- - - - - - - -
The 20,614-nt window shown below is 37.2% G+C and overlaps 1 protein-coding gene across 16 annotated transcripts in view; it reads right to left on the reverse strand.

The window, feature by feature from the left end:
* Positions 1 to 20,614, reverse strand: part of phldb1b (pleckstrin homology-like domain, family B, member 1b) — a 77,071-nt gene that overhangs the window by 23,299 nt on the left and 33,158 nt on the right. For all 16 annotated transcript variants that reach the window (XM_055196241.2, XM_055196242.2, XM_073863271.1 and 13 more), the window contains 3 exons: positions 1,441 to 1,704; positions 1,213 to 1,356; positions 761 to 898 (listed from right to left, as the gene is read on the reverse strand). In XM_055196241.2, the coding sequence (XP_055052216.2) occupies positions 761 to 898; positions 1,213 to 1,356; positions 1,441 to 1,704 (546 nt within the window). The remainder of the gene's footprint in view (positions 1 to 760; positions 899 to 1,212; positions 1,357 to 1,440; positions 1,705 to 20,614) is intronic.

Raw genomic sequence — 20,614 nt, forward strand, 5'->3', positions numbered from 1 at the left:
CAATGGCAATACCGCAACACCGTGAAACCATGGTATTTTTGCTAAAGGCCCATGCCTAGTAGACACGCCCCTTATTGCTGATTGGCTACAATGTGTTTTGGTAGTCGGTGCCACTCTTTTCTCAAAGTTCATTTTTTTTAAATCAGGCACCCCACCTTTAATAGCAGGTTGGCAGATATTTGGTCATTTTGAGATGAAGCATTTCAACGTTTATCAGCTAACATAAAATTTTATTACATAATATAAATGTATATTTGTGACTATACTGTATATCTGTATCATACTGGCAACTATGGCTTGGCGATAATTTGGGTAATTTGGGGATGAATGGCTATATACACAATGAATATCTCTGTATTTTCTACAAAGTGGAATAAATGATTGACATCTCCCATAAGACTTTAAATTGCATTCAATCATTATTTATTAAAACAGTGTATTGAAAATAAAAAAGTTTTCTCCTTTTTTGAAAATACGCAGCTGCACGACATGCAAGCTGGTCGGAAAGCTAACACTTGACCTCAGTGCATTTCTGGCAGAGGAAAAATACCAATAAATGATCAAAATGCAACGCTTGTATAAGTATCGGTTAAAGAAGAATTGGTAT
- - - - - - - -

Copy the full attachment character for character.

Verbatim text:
The 20,614-nt window shown below is 37.2% G+C and overlaps 1 protein-coding gene across 16 annotated transcripts in view; it reads right to left on the reverse strand.

The window, feature by feature from the left end:
* Positions 1 to 20,614, reverse strand: part of phldb1b (pleckstrin homology-like domain, family B, member 1b) — a 77,071-nt gene that overhangs the window by 23,299 nt on the left and 33,158 nt on the right. For all 16 annotated transcript variants that reach the window (XM_055196241.2, XM_055196242.2, XM_073863271.1 and 13 more), the window contains 3 exons: positions 1,441 to 1,704; positions 1,213 to 1,356; positions 761 to 898 (listed from right to left, as the gene is read on the reverse strand). In XM_055196241.2, the coding sequence (XP_055052216.2) occupies positions 761 to 898; positions 1,213 to 1,356; positions 1,441 to 1,704 (546 nt within the window). The remainder of the gene's footprint in view (positions 1 to 760; positions 899 to 1,212; positions 1,357 to 1,440; positions 1,705 to 20,614) is intronic.

Raw genomic sequence — 20,614 nt, forward strand, 5'->3', positions numbered from 1 at the left:
CAATGGCAATACCGCAACACCGTGAAACCATGGTATTTTTGCTAAAGGCCCATGCCTAGTAGACACGCCCCTTATTGCTGATTGGCTACAATGTGTTTTGGTAGTCGGTGCCACTCTTTTCTCAAAGTTCATTTTTTTTAAATCAGGCACCCCACCTTTAATAGCAGGTTGGCAGATATTTGGTCATTTTGAGATGAAGCATTTCAACGTTTATCAGCTAACATAAAATTTTATTACATAATATAAATGTATATTTGTGACTATACTGTATATCTGTATCATACTGGCAACTATGGCTTGGCGATAATTTGGGTAATTTGGGGATGAATGGCTATATACACAATGAATATCTCTGTATTTTCTACAAAGTGGAATAAATGATTGACATCTCCCATAAGACTTTAAATTGCATTCAATCATTATTTATTAAAACAGTGTATTGAAAATAAAAAAGTTTTCTCCTTTTTTGAAAATACGCAGCTGCACGACATGCAAGCTGGTCGGAAAGCTAACACTTGACCTCAGTGCATTTCTGGCAGAGGAAAAATACCAATAAATGATCAAAATGCAACGCTTGTATAAGTATCGGTTAAAGAAGAATTGGTAT